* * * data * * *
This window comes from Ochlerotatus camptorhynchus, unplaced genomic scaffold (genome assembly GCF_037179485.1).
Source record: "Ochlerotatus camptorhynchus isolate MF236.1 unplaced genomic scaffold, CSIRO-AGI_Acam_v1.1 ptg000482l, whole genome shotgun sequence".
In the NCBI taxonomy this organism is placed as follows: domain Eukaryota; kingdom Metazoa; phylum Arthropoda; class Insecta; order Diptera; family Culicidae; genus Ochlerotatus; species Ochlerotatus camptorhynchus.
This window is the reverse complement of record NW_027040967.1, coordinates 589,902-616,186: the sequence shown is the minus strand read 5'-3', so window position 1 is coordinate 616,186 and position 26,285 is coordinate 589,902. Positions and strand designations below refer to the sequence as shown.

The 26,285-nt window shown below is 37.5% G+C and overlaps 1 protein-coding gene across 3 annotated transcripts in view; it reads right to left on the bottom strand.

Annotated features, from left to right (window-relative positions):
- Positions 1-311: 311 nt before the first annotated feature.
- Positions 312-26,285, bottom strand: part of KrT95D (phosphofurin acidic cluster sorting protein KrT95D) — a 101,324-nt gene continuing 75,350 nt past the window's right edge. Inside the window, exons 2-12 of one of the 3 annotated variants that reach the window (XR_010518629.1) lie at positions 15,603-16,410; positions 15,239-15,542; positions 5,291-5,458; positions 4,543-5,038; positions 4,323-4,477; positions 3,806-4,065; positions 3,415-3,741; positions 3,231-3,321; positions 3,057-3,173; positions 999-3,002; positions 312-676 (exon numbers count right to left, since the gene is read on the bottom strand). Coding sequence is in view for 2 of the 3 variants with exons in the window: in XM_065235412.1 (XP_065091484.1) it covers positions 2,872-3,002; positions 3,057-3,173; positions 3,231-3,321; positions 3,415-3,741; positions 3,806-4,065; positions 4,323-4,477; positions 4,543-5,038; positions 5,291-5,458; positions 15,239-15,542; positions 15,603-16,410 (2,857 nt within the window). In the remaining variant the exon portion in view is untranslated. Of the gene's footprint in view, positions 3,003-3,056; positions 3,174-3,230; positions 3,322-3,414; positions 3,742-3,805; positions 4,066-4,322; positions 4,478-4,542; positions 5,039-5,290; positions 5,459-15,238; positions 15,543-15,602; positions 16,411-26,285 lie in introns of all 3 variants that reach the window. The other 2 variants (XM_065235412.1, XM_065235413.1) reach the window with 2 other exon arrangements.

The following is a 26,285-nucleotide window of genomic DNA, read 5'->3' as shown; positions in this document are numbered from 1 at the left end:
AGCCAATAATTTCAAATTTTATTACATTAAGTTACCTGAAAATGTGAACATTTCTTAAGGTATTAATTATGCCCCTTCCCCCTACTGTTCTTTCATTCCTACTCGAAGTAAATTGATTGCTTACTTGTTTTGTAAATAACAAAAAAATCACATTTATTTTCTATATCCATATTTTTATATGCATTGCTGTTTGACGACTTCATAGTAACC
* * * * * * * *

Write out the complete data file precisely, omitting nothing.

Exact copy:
This window comes from Ochlerotatus camptorhynchus, unplaced genomic scaffold (genome assembly GCF_037179485.1).
Source record: "Ochlerotatus camptorhynchus isolate MF236.1 unplaced genomic scaffold, CSIRO-AGI_Acam_v1.1 ptg000482l, whole genome shotgun sequence".
In the NCBI taxonomy this organism is placed as follows: domain Eukaryota; kingdom Metazoa; phylum Arthropoda; class Insecta; order Diptera; family Culicidae; genus Ochlerotatus; species Ochlerotatus camptorhynchus.
This window is the reverse complement of record NW_027040967.1, coordinates 589,902-616,186: the sequence shown is the minus strand read 5'-3', so window position 1 is coordinate 616,186 and position 26,285 is coordinate 589,902. Positions and strand designations below refer to the sequence as shown.

The 26,285-nt window shown below is 37.5% G+C and overlaps 1 protein-coding gene across 3 annotated transcripts in view; it reads right to left on the bottom strand.

Annotated features, from left to right (window-relative positions):
- Positions 1-311: 311 nt before the first annotated feature.
- Positions 312-26,285, bottom strand: part of KrT95D (phosphofurin acidic cluster sorting protein KrT95D) — a 101,324-nt gene continuing 75,350 nt past the window's right edge. Inside the window, exons 2-12 of one of the 3 annotated variants that reach the window (XR_010518629.1) lie at positions 15,603-16,410; positions 15,239-15,542; positions 5,291-5,458; positions 4,543-5,038; positions 4,323-4,477; positions 3,806-4,065; positions 3,415-3,741; positions 3,231-3,321; positions 3,057-3,173; positions 999-3,002; positions 312-676 (exon numbers count right to left, since the gene is read on the bottom strand). Coding sequence is in view for 2 of the 3 variants with exons in the window: in XM_065235412.1 (XP_065091484.1) it covers positions 2,872-3,002; positions 3,057-3,173; positions 3,231-3,321; positions 3,415-3,741; positions 3,806-4,065; positions 4,323-4,477; positions 4,543-5,038; positions 5,291-5,458; positions 15,239-15,542; positions 15,603-16,410 (2,857 nt within the window). In the remaining variant the exon portion in view is untranslated. Of the gene's footprint in view, positions 3,003-3,056; positions 3,174-3,230; positions 3,322-3,414; positions 3,742-3,805; positions 4,066-4,322; positions 4,478-4,542; positions 5,039-5,290; positions 5,459-15,238; positions 15,543-15,602; positions 16,411-26,285 lie in introns of all 3 variants that reach the window. The other 2 variants (XM_065235412.1, XM_065235413.1) reach the window with 2 other exon arrangements.

The following is a 26,285-nucleotide window of genomic DNA, read 5'->3' as shown; positions in this document are numbered from 1 at the left end:
AGCCAATAATTTCAAATTTTATTACATTAAGTTACCTGAAAATGTGAACATTTCTTAAGGTATTAATTATGCCCCTTCCCCCTACTGTTCTTTCATTCCTACTCGAAGTAAATTGATTGCTTACTTGTTTTGTAAATAACAAAAAAATCACATTTATTTTCTATATCCATATTTTTATATGCATTGCTGTTTGACGACTTCATAGTAACC